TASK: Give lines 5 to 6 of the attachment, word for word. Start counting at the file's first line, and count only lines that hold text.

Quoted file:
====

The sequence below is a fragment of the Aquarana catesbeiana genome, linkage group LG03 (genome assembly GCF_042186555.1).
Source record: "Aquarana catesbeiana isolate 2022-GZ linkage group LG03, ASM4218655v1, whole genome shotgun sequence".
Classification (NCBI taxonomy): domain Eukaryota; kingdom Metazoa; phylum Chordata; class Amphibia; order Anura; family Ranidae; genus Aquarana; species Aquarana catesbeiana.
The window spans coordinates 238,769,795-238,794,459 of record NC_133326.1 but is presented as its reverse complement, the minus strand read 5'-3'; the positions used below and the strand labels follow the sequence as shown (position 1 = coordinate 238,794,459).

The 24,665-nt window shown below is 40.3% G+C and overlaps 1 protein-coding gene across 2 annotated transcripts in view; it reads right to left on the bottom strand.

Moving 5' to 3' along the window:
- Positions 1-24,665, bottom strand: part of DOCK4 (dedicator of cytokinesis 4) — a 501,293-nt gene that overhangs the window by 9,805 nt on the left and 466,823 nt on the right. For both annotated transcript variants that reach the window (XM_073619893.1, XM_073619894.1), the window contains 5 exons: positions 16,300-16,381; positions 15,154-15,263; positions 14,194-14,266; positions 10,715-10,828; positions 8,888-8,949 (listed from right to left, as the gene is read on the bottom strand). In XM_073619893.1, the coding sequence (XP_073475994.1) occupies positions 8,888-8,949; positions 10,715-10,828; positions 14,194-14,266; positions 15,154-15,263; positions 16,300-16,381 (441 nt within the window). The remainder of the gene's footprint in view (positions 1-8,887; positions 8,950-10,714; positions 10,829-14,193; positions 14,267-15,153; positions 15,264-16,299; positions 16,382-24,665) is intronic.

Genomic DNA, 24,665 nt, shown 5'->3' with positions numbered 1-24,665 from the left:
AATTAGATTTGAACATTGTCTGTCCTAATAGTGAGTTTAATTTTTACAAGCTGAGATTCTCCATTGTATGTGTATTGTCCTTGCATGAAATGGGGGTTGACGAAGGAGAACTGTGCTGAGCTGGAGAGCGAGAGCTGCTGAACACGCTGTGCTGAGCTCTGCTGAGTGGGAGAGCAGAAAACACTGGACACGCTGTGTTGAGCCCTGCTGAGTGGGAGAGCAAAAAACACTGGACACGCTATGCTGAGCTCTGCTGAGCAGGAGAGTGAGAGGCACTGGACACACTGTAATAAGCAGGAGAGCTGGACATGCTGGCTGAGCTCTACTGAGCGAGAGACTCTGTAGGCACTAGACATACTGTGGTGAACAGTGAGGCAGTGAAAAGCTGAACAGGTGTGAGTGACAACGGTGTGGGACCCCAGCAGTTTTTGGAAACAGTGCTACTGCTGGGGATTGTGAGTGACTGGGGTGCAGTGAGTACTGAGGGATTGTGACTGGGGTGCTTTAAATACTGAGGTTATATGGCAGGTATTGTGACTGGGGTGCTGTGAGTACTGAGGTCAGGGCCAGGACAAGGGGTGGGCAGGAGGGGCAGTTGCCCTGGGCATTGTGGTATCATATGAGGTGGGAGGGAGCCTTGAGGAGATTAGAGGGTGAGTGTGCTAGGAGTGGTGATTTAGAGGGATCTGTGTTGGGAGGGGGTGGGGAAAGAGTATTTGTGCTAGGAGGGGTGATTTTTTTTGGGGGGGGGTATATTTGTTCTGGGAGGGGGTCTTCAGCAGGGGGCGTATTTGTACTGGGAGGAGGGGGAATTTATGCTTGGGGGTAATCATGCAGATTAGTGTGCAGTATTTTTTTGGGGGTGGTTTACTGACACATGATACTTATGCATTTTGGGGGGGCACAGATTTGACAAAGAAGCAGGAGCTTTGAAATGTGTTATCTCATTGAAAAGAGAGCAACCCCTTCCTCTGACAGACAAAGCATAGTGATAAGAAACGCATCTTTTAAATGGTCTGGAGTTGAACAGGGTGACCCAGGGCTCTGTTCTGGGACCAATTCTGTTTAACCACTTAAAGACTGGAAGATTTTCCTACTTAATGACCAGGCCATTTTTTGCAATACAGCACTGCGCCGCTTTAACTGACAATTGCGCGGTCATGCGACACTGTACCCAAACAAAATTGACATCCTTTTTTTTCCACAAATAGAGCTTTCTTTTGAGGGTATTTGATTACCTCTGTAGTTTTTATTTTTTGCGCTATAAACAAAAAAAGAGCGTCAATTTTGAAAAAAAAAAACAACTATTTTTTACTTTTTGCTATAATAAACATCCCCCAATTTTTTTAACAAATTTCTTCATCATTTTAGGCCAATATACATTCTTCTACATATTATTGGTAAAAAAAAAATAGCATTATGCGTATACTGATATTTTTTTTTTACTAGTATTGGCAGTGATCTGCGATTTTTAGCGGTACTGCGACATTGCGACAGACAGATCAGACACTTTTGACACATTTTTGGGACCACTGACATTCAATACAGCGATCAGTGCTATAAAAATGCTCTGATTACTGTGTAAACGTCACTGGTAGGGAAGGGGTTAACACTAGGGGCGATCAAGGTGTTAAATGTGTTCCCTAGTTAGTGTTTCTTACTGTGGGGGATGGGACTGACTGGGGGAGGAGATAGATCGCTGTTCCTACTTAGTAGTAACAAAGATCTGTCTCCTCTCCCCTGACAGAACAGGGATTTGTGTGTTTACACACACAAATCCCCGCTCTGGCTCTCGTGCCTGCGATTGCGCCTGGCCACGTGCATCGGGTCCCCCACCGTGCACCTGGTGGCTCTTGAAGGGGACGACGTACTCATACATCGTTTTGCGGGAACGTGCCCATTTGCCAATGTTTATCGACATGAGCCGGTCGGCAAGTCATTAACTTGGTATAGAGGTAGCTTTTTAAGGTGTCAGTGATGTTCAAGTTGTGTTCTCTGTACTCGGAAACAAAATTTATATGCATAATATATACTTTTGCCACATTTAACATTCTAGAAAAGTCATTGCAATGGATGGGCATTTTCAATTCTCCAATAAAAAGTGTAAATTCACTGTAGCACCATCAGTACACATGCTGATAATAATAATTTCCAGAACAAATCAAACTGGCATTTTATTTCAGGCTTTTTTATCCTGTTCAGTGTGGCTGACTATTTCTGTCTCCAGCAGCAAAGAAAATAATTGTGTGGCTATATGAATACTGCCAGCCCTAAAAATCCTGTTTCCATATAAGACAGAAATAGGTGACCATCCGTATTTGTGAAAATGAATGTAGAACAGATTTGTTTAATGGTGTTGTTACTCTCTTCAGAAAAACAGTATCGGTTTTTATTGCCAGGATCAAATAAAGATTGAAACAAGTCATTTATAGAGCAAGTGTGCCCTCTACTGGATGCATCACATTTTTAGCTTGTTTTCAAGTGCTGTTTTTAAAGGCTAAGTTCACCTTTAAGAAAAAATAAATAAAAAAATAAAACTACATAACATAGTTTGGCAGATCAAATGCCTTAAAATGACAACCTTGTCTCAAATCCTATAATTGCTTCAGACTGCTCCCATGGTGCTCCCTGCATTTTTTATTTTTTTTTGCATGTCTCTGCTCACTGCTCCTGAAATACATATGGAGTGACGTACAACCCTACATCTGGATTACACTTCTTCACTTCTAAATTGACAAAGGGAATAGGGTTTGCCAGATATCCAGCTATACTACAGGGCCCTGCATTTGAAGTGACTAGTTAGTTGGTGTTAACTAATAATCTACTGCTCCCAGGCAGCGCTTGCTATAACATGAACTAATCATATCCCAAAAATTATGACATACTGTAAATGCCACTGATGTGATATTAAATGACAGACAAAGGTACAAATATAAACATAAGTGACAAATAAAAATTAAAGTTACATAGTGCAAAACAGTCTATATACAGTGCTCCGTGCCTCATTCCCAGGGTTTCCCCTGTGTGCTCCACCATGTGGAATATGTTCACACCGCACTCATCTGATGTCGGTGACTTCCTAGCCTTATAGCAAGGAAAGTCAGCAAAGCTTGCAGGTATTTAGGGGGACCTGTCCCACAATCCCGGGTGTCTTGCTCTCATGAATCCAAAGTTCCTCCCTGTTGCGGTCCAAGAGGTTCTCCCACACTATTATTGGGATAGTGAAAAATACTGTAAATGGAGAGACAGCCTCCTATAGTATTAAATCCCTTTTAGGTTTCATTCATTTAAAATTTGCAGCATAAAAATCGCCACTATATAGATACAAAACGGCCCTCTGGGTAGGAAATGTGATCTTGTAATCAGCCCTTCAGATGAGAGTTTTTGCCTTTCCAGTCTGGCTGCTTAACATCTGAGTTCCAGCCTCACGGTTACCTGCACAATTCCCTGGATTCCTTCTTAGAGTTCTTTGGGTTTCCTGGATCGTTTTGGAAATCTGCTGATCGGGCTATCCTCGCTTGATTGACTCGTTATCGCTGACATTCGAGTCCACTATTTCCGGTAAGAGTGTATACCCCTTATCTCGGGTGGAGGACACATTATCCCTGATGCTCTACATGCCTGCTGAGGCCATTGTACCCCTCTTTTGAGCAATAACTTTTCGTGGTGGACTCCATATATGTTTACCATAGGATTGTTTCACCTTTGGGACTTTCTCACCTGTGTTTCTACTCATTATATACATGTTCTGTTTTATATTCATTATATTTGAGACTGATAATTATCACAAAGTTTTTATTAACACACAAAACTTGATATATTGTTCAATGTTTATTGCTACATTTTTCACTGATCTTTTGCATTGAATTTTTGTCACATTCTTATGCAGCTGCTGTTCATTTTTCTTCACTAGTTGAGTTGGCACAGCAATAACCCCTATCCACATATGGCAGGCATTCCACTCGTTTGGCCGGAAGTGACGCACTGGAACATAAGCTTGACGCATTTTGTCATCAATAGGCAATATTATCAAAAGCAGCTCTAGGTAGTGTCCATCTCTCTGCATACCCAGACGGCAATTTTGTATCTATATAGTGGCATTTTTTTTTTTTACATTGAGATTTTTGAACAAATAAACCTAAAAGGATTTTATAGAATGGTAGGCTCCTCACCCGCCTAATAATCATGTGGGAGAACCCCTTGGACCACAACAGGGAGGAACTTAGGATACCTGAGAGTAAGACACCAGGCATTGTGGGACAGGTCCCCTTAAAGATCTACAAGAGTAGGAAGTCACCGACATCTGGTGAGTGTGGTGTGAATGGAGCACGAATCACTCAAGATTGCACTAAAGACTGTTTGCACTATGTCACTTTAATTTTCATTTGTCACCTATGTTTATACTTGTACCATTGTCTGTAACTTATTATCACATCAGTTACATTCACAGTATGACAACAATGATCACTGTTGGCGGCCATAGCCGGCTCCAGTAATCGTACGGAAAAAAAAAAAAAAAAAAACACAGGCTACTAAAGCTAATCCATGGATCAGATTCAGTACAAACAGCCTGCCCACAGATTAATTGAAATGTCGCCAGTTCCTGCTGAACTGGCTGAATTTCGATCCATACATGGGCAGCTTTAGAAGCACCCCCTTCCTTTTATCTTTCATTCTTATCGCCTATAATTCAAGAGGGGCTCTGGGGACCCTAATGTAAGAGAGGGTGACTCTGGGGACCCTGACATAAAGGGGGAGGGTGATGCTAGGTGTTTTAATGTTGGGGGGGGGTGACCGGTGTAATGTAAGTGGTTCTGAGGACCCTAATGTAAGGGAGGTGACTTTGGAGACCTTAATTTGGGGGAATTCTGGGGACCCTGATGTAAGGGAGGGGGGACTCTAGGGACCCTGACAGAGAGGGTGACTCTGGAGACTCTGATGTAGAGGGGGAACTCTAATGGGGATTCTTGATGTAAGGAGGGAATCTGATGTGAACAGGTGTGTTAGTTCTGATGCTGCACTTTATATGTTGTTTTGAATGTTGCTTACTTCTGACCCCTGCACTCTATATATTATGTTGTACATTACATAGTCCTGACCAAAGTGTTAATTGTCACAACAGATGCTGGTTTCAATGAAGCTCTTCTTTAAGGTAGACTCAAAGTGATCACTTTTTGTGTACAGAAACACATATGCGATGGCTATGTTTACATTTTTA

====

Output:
The 24,665-nt window shown below is 40.3% G+C and overlaps 1 protein-coding gene across 2 annotated transcripts in view; it reads right to left on the bottom strand.

Moving 5' to 3' along the window: